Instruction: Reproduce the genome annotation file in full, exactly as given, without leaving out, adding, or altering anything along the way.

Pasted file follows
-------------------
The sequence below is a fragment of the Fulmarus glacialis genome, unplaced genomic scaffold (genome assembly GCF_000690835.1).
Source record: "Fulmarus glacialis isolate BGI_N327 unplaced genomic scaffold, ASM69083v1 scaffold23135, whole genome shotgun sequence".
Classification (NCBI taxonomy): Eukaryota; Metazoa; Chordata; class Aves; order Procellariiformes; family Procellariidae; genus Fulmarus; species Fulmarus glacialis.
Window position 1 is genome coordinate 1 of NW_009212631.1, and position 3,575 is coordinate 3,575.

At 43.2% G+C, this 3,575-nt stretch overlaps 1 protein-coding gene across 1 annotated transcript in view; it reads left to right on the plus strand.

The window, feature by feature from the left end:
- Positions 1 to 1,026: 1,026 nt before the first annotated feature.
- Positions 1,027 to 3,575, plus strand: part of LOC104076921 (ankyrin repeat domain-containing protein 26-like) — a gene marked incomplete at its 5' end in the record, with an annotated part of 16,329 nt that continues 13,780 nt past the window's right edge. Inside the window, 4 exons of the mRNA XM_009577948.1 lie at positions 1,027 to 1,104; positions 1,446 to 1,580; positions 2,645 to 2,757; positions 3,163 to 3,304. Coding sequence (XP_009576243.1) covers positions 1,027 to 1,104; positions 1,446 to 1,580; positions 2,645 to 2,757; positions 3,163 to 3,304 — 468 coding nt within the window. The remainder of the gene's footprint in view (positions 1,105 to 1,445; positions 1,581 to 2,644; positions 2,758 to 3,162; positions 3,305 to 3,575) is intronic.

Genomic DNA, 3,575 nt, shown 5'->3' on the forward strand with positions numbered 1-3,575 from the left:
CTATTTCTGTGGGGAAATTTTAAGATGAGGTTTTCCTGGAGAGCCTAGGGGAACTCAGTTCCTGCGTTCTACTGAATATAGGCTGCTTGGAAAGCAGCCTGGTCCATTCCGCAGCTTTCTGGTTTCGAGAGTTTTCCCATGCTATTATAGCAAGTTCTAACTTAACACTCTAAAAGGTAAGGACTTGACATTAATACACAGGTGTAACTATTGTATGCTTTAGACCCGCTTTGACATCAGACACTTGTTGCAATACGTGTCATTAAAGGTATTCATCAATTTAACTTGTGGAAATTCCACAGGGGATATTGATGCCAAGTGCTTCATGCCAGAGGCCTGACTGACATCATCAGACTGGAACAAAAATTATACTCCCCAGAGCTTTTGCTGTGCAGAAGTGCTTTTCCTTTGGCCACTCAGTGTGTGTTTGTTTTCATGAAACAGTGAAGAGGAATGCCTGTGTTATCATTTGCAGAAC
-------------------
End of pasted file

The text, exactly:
The sequence below is a fragment of the Fulmarus glacialis genome, unplaced genomic scaffold (genome assembly GCF_000690835.1).
Source record: "Fulmarus glacialis isolate BGI_N327 unplaced genomic scaffold, ASM69083v1 scaffold23135, whole genome shotgun sequence".
Classification (NCBI taxonomy): Eukaryota; Metazoa; Chordata; class Aves; order Procellariiformes; family Procellariidae; genus Fulmarus; species Fulmarus glacialis.
Window position 1 is genome coordinate 1 of NW_009212631.1, and position 3,575 is coordinate 3,575.

At 43.2% G+C, this 3,575-nt stretch overlaps 1 protein-coding gene across 1 annotated transcript in view; it reads left to right on the plus strand.

The window, feature by feature from the left end:
- Positions 1 to 1,026: 1,026 nt before the first annotated feature.
- Positions 1,027 to 3,575, plus strand: part of LOC104076921 (ankyrin repeat domain-containing protein 26-like) — a gene marked incomplete at its 5' end in the record, with an annotated part of 16,329 nt that continues 13,780 nt past the window's right edge. Inside the window, 4 exons of the mRNA XM_009577948.1 lie at positions 1,027 to 1,104; positions 1,446 to 1,580; positions 2,645 to 2,757; positions 3,163 to 3,304. Coding sequence (XP_009576243.1) covers positions 1,027 to 1,104; positions 1,446 to 1,580; positions 2,645 to 2,757; positions 3,163 to 3,304 — 468 coding nt within the window. The remainder of the gene's footprint in view (positions 1,105 to 1,445; positions 1,581 to 2,644; positions 2,758 to 3,162; positions 3,305 to 3,575) is intronic.

Genomic DNA, 3,575 nt, shown 5'->3' on the forward strand with positions numbered 1-3,575 from the left:
CTATTTCTGTGGGGAAATTTTAAGATGAGGTTTTCCTGGAGAGCCTAGGGGAACTCAGTTCCTGCGTTCTACTGAATATAGGCTGCTTGGAAAGCAGCCTGGTCCATTCCGCAGCTTTCTGGTTTCGAGAGTTTTCCCATGCTATTATAGCAAGTTCTAACTTAACACTCTAAAAGGTAAGGACTTGACATTAATACACAGGTGTAACTATTGTATGCTTTAGACCCGCTTTGACATCAGACACTTGTTGCAATACGTGTCATTAAAGGTATTCATCAATTTAACTTGTGGAAATTCCACAGGGGATATTGATGCCAAGTGCTTCATGCCAGAGGCCTGACTGACATCATCAGACTGGAACAAAAATTATACTCCCCAGAGCTTTTGCTGTGCAGAAGTGCTTTTCCTTTGGCCACTCAGTGTGTGTTTGTTTTCATGAAACAGTGAAGAGGAATGCCTGTGTTATCATTTGCAGAAC